Academic journal article Political Research Quarterly

The Impact of the Australian Ballot on Member Behavior in the U.S. House of Representatives

Academic journal article Political Research Quarterly

The Impact of the Australian Ballot on Member Behavior in the U.S. House of Representatives

Article excerpt

Katz and Sala linked the development of committee property rights in the late-nineteenth-century U.S. House of Representatives to the introduction of the Australian ballot. If, as they posited, members sought personal reputations to carry them to reelection in the new electoral environment, the current article argues that behaviors with more immediate political payoffs also should have changed in ways their theory would predict. The article examines whether committee assignments, floor voting behavior, and the distribution of pork barrel projects changed in predicted ways and finds supportive outcomes, but usually only when the office bloc ballot, and not the party bloc ballot, was in use.

Keywords: U.S. House of Representatives; Australian ballot; committee assignments; party voting; pork barrel projects

One of the more inventive theories about Congress's institutional evolution is Katz and Sala's (1996) linkage of the development of committee property rights in the late-nineteenth-century U.S. House of Representatives to the introduction of the Australian ballot. Katz and SaIa argued that the Australian ballot-a government-printed ballot cast in secret that replaced a party-produced ballot cast in public-greatly increased the incentive for members of the House to pursue personal constituency votes. This, in turn, led to the rise of committee property rights as members sought to keep their committee assignments from term to term because of the potential electoral benefits they derived from them.

While Katz and Sala's (1996) theory is believable, it seems reasonable to expect that an assertion of committee property rights was not apt to be among House members' first responses to the new electoral process. After all, committee property rights generally pay off only over the long run, particularly when associated with some variant of a seniority system (and, of course, an intention to serve over a long period of time). If, as Katz and SaIa suggest, members of Congress were motivated to seek personal electoral benefits to carry them to reelection in the new Australian ballot electoral environment, then behaviors with more immediate political payoffs also should have changed in ways their theory would predict.

In this article, we examine whether three different sorts of everyday member behavior changed in hypothesized ways in the wake of the adoption of the Australian ballot. Specifically, we test whether the reform influenced committee assignments, floor voting behavior, and the distribution of pork barrel projects. We conjecture that House members in states with the Australian ballot pursued more prestigious committee assignments, felt less compelled to vote with their party, and chased pork barrel projects more successfully than their colleagues from states without the reform.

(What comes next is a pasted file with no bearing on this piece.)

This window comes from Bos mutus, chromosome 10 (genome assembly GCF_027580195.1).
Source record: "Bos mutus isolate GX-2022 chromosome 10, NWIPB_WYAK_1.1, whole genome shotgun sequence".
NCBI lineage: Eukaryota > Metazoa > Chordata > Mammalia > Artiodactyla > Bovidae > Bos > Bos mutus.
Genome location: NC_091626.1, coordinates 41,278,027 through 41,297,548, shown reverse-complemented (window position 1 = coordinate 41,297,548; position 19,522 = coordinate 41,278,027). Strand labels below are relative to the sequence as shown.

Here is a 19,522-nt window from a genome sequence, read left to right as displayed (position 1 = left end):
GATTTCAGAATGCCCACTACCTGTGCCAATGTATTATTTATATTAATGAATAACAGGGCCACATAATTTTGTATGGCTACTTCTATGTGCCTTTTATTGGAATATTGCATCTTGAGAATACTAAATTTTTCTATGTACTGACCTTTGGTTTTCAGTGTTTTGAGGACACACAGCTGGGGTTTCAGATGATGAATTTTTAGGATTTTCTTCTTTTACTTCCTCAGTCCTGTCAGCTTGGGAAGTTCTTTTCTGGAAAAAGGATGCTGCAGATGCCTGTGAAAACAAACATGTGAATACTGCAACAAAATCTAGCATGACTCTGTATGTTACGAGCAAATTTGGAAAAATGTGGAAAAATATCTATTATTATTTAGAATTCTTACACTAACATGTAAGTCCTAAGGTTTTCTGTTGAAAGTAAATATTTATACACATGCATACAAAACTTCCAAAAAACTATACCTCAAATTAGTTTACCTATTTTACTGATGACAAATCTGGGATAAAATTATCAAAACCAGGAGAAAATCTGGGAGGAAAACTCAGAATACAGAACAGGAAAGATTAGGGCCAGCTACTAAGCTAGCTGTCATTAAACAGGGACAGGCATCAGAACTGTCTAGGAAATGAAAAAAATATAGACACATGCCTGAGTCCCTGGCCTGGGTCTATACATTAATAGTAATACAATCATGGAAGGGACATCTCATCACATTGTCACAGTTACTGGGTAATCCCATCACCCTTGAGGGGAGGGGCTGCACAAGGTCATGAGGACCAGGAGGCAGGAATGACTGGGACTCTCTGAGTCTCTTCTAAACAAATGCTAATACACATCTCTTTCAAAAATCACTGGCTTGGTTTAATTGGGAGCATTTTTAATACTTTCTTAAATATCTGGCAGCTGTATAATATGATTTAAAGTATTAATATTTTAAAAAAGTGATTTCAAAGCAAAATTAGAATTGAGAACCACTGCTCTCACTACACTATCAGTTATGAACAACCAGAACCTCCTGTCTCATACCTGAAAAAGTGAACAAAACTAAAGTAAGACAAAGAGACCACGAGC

We also take an additional step beyond that taken by Katz and SaIa (1996) by examining the behavioral impact of the Australian ballot's two different forms, an important distinction they did not explore. Simply stated, states adopting the Australian ballot had to either choose a party column ballot design or an office bloc ballot design. Arguably, the office bloc design was more likely than the party column design to change the electoral incentive structure in the manner that Katz and SaIa ascribed to the Australian ballot reform generally (Squire et al. 2005).

The Katz and Sala Theory

Katz and Sala (1996, 23) presented their theory succinctly.

This is our argument in a nutshell: The ballot changes raised the interest of members of Congress in institutional arrangements that would help them build personal reputations. Stable committee assignments give members the leeway and confidence they need to become policy experts within their committee jurisdictions. Policy experts are better equipped to claim credit and are more noteworthy position takers on policies within their committee's jurisdiction than are randomly selected members of Congress. …

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